The Adventures of Baron Munchausen is a 20 year old film that did not set the box office alight, and has also not achieved a cult status. Therefore I did not have high hopes for the quality of the transfer on this disc.
As is the norm these days, the film is presented in 1080P and also in the OAR which is 1.85:1 in this case. I have never seen the film in the cinema, VHS, or DVD - but to my eyes this transfer was certainly very impressive.
As one might expect, the source is not immaculate and does display some obvious blemishes throughout the film. There are some obvious marks on the print in places, and also some rather disturbing contrast inconsistencies which can be quite distracting.
However, despite these inconsistencies - the transfer is still a revelation considering the age of the film. The beginning takes place in a dark dank theatre - but once the action opens up into the Baron's stories then the palette becomes much brighter and this is really brought to life in the transfer. Those who dislike DNR will be pleased to know that the technique hasn't been used here - meaning some scenes do show a lot of natural grain. However, to myself this is a pleasing natural look that represents exactly what the film would have looked like back in the day.
The level of detail which is present in the transfer is also a revelation considering the age of the film. The stitching on the uniform, the detail on the sets, the wonderful special effects all show up beautifully in this transfer. This also does reveal some of the flaws in the effects but again I would rather have this than fake CGI work any day.
To sum up then, there are absolutely no problems with this transfer - in fact a very good job has been done indeed. Any deficiencies here are with the source and in many ways these actually enhance the experience. You are not receiving a state of the art, digitally processed, CGI-fest. Instead you are receiving the best possible transfer of a natural looking film, and this is not a bad thing.
The sound on The Adventures of Baron Munchausen is not as impressive as the picture, even if it is presented in a lossless 5.1 TrueHD mix. The trouble here is one of definition, which I shall explain later.
Firstly, though, the good points. The dialogue is clearly anchored to the front and is always clear whatever is going on elsewhere within the mix. The front seperation is good, and the music is beautifully realised - clear and beautifully realised.
The surrounds are also used extensively all the way through the film, but this is where my slight criticism would come in. There is no clear directionality within the mix. It may fill the soundstage, and all the speakers may get a workout throughout the whole film, but it does lack a little bit of subtlety. There is very little separation in the rears at all. The listener may feel enveloped in the sound, but focus your ears a little more and you notice the lack of subtlety in the rears. It has to be said, again like the picture, that this is likely a fault with the original mix, but it has to be mentioned.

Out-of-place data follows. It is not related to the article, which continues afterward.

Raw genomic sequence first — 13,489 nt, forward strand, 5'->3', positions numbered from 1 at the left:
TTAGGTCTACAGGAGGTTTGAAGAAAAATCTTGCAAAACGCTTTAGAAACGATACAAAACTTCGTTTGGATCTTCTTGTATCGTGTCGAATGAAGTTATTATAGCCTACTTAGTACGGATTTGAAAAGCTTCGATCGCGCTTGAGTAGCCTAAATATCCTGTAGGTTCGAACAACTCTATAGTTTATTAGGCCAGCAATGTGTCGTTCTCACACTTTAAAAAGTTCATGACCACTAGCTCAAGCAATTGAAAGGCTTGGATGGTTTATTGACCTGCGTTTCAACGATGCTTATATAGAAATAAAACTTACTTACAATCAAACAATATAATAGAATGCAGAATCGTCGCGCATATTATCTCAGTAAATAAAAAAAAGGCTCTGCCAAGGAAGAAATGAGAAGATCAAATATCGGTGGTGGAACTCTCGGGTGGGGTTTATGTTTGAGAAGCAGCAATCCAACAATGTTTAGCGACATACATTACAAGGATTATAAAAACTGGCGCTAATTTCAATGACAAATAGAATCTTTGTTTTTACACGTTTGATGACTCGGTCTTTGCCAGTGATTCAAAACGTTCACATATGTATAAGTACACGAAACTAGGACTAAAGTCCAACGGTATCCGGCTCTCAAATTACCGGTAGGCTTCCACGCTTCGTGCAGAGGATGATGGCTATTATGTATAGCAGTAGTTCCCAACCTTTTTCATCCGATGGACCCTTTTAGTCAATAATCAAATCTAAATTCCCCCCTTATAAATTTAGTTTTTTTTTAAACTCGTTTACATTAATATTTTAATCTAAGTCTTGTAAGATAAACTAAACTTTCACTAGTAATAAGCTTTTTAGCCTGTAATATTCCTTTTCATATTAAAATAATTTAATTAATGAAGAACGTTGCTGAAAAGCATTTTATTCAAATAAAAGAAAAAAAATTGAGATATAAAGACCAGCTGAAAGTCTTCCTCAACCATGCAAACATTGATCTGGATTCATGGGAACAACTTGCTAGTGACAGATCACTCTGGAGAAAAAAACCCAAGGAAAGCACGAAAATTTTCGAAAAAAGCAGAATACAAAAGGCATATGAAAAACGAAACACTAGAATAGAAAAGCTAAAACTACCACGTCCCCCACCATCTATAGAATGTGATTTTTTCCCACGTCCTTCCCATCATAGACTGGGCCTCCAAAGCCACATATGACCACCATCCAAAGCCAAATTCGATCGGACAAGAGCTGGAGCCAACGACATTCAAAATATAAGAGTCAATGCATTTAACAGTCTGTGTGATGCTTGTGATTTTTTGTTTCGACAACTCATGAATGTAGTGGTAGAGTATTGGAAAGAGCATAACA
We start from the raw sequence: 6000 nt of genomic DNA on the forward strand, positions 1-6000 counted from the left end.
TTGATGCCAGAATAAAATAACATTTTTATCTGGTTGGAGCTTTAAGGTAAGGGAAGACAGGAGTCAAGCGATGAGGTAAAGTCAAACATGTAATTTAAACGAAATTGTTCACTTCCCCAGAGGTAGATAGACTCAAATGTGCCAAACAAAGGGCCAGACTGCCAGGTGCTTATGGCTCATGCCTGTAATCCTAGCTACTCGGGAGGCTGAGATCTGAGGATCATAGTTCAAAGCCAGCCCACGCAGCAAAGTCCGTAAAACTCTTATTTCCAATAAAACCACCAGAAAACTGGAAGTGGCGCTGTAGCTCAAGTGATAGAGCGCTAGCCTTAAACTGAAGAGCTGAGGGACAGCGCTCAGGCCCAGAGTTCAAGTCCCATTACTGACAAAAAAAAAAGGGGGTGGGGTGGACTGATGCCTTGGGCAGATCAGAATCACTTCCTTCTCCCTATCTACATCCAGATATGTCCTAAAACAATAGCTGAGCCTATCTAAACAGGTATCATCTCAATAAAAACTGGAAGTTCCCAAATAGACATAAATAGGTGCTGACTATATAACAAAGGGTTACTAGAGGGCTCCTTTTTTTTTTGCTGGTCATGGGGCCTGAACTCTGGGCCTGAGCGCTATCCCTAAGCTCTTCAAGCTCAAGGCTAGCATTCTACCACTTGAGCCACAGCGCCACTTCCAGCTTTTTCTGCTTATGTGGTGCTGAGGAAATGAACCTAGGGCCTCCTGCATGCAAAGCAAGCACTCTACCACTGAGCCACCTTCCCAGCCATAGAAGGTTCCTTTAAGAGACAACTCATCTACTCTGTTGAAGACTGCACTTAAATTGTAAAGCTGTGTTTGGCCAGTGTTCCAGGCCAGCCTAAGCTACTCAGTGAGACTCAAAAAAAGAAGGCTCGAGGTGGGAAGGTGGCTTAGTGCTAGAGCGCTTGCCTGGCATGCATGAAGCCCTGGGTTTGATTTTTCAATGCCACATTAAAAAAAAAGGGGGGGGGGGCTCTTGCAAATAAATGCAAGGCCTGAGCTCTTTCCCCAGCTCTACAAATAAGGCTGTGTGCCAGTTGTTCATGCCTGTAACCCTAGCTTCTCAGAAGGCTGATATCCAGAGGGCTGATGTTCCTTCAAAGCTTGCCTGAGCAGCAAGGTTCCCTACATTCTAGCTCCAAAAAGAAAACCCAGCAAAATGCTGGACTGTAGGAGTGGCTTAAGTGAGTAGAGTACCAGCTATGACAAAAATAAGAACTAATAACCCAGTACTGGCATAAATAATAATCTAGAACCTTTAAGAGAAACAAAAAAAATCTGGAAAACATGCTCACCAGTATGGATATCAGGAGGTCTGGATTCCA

The Adventurers of Baron Munchausen has a very generous selection of extras. We start with a rather excellent Commentary by Terry Gilliam and Charles McKeown - the latter allowing the former to dominate the track, which is wise choice. Gilliam is an excellent guide into the realm of Munchausen, explaining his choices and illuminating the film in a revealing but never dry way. This is well worth a listen.
Even better is an absolutely riveting and candid documentary The madness and Misadventures of Munchausen. This is far from your typical puff piece, revealing behind the scenes shots that really illuminate the making of the film. Considering its subject's rather unfortunate place in the history of filmmaking this is fantastic stuff.
Exclusive to Blu-ray is the PIP track. This does repeat a lot of the information from the documentary, so can be a little stale to those who have watched it - but if you prefer to access the information in a different way, then this is a good alternative. The extras package is rounded off with deleted scenes and storyboards.
The Adventures of Baron Munchausen is a far better film than you imagine given its reputation. It may have it's flaws, but it is certainly a baruva piece of filmmaking - and there is plenty of Gilliam's trademark genius on display.
The picture and sound are both patchy - being excellent in places and poor in others. Having said this, though - both probably suffer from the limitations of the source and are unlikely to be bettered. Add to the whole package some truly excellent extras, and you have a package that fans should have no hesitation in picking up. Those who have not experienced it yet, should certainly not be put off with the film's reputation and perhaps give it a rental. You may well be glad you did.
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